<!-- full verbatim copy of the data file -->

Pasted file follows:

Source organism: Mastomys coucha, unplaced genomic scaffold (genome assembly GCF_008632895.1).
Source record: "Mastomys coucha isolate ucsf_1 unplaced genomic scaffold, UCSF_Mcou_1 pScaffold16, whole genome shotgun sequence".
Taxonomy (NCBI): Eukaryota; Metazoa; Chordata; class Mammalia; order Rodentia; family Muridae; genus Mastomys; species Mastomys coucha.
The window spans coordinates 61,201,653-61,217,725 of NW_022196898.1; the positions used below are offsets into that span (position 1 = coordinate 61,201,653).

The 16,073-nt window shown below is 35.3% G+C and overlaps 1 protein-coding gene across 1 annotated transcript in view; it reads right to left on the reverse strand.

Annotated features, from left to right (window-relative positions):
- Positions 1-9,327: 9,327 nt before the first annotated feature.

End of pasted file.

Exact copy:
Source organism: Mastomys coucha, unplaced genomic scaffold (genome assembly GCF_008632895.1).
Source record: "Mastomys coucha isolate ucsf_1 unplaced genomic scaffold, UCSF_Mcou_1 pScaffold16, whole genome shotgun sequence".
Taxonomy (NCBI): Eukaryota; Metazoa; Chordata; class Mammalia; order Rodentia; family Muridae; genus Mastomys; species Mastomys coucha.
The window spans coordinates 61,201,653-61,217,725 of NW_022196898.1; the positions used below are offsets into that span (position 1 = coordinate 61,201,653).

The 16,073-nt window shown below is 35.3% G+C and overlaps 1 protein-coding gene across 1 annotated transcript in view; it reads right to left on the reverse strand.

Annotated features, from left to right (window-relative positions):
- Positions 1-9,327: 9,327 nt before the first annotated feature.